The Bills weren’t thought to be in the TE market in this year’s draft — at least not in the first round — but they made an aggressive move to trade up two spots (leapfrogging the TE-hungry Cowboys in the process) and draft Dalton Kincaid, who’s widely considered to be the best pass-catching tight end in the Class of 2023.
The 6-4, 246-pound runner is an outstanding route runner with sure hands, good speed and exceptional ball skills. Kincaid’s high school basketball background is evident in his fluid movements. He’s also extremely difficult to deal with after the catch — Kincaid forced 16 missed tackles last season, second-most among this year’s TE prospects.
While Kincaid is a terrific pass catcher, he isn’t much of a blocker. He is a true “move” tight end and isn’t going to succeed if he’s asked to play in-line and try to block NFL edge defenders. Since he’s relatively one-dimensional and not a true two-way tight end like Notre Dame’s Mike Mayer, it’s possible that Kincaid won’t be a full-time player and will be used situationally. Even if he’s used in a way intended to leverage his pass-catching skills, part-time duty would lower Kincaid’s fantasy ceiling.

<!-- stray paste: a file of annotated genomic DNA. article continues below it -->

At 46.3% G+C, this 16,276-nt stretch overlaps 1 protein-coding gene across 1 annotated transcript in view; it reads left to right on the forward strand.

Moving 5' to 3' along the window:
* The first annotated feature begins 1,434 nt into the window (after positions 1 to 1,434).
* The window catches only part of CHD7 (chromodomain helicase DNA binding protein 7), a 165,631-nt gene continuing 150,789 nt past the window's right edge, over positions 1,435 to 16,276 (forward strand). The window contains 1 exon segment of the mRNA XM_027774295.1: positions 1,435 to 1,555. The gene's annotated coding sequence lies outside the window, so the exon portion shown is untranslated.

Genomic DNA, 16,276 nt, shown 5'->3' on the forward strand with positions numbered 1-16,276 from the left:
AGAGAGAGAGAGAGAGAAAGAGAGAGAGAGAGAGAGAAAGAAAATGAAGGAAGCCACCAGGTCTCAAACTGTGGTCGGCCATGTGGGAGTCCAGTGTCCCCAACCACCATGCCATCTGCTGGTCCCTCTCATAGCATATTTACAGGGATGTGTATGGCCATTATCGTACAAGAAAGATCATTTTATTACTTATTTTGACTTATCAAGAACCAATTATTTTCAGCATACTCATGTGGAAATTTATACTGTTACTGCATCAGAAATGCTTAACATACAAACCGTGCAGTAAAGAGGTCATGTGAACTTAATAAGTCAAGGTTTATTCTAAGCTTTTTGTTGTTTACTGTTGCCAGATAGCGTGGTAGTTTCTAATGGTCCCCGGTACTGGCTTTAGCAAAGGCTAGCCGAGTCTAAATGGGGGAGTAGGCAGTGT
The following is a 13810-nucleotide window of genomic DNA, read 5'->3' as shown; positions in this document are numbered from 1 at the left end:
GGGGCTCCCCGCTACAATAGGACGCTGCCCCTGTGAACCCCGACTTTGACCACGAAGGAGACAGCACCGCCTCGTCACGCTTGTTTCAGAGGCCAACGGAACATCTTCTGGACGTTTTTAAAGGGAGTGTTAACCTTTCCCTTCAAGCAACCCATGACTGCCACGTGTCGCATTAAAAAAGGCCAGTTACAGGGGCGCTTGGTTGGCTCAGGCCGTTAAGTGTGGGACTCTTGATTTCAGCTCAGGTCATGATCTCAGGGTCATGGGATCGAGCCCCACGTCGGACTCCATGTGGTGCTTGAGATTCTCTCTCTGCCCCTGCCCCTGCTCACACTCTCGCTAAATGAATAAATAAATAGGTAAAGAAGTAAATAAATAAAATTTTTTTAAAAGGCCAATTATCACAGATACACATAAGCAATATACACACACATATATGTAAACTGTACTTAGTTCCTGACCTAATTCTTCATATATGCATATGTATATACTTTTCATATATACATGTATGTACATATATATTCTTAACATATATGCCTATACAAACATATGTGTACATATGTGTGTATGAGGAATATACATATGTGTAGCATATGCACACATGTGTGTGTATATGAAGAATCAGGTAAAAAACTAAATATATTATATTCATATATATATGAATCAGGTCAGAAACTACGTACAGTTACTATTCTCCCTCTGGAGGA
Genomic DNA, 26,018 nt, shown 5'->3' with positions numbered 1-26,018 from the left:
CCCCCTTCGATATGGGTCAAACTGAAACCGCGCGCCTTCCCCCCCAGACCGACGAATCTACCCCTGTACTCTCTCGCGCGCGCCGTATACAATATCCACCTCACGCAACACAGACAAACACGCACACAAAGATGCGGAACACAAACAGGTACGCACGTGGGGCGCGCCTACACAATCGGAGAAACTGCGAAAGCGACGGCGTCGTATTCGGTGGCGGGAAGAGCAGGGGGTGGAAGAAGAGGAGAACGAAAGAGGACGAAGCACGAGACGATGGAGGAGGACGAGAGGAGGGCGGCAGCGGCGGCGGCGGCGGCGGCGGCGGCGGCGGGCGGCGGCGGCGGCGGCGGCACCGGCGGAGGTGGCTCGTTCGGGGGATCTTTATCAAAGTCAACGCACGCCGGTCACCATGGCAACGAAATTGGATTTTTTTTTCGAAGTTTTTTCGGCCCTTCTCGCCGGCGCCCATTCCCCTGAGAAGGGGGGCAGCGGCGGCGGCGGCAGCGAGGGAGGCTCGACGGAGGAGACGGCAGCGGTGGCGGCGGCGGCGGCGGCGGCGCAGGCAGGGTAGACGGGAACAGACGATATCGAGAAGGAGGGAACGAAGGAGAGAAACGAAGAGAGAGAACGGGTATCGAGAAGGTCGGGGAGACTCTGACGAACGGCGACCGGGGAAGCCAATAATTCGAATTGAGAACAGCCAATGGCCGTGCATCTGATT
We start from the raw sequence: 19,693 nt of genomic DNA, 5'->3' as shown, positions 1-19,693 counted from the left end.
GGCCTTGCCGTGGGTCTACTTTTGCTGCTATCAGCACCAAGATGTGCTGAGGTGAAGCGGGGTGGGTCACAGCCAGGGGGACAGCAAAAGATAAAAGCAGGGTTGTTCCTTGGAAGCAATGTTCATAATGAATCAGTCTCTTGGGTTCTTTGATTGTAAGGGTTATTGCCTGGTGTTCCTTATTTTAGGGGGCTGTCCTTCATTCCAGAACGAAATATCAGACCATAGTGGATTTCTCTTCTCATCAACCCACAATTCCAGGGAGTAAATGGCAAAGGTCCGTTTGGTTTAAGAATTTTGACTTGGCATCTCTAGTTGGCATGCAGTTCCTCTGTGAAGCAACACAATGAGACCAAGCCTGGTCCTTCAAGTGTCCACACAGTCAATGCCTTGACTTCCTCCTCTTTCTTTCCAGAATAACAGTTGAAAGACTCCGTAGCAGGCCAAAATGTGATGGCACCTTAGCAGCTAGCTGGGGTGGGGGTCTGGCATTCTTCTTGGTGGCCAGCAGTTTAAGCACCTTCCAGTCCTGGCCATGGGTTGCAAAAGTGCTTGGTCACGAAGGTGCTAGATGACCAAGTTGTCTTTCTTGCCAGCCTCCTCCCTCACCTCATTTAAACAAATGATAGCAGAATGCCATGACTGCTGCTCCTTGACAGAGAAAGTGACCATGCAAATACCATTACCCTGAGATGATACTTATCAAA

In 1QB dynasty leagues, Kincaid is worth a late-first-round pick in rookie drafts. In superflex dynasty leagues, he should come off the board early in the second round. Kincaid’s execeptional pass-catching talents could make him immediately roster-worthy in redraft leagues, though the historical performance of rookie tight ends suggests that Kincaid should be considered a low-end TE2.
3.03 Hendon Hooker (QB – DET)
Hooker’s torn ACL from November needs the okay from your medical staff — and could delay the start of his rookie year. Which is unfortunate because he’s old for a prospect. Hooker, a sixth-year senior, will be 26 at the end of his rookie season. Late breakout in college. Didn’t scare anyone with his arm at Virginia Tech. Light came on after transfer to Knoxville. But that was under ideal circumstances. So much of Hooker’s production comes from the scheme. Josh Heupel is one of the sport’s best play-callers.
The Vols’ scheme cleaved the field in half for Hooker. Boy was Hooker confident reading his half of the field — but you just so very rarely see his head move from one side of the field to the other. The plays you’d see him go to the other side felt schemed – stacking receivers on one side of the alignment to create eye-candy confusion, feigning interest in that direction post-snap for a beat before hard-resetting to the other side of the field for the actual first-read.